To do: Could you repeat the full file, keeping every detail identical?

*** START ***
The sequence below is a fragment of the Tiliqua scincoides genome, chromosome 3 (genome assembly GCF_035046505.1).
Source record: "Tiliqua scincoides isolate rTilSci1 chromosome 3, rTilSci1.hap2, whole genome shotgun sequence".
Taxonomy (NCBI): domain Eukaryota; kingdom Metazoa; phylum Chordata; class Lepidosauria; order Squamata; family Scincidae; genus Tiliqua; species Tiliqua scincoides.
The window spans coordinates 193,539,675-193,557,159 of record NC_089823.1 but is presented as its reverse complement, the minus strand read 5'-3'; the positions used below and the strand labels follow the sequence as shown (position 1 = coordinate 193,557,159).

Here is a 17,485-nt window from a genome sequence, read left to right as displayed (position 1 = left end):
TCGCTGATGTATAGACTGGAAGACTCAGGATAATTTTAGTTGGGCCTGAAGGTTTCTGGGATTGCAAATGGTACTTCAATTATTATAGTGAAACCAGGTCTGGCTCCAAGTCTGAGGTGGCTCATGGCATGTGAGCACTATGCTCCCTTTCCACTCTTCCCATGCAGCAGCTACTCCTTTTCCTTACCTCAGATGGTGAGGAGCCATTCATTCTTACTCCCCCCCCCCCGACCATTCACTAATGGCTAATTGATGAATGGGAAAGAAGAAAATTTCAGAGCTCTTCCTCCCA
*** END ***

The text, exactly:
The sequence below is a fragment of the Tiliqua scincoides genome, chromosome 3 (genome assembly GCF_035046505.1).
Source record: "Tiliqua scincoides isolate rTilSci1 chromosome 3, rTilSci1.hap2, whole genome shotgun sequence".
Taxonomy (NCBI): domain Eukaryota; kingdom Metazoa; phylum Chordata; class Lepidosauria; order Squamata; family Scincidae; genus Tiliqua; species Tiliqua scincoides.
The window spans coordinates 193,539,675-193,557,159 of record NC_089823.1 but is presented as its reverse complement, the minus strand read 5'-3'; the positions used below and the strand labels follow the sequence as shown (position 1 = coordinate 193,557,159).

Here is a 17,485-nt window from a genome sequence, read left to right as displayed (position 1 = left end):
TCGCTGATGTATAGACTGGAAGACTCAGGATAATTTTAGTTGGGCCTGAAGGTTTCTGGGATTGCAAATGGTACTTCAATTATTATAGTGAAACCAGGTCTGGCTCCAAGTCTGAGGTGGCTCATGGCATGTGAGCACTATGCTCCCTTTCCACTCTTCCCATGCAGCAGCTACTCCTTTTCCTTACCTCAGATGGTGAGGAGCCATTCATTCTTACTCCCCCCCCCCCGACCATTCACTAATGGCTAATTGATGAATGGGAAAGAAGAAAATTTCAGAGCTCTTCCTCCCA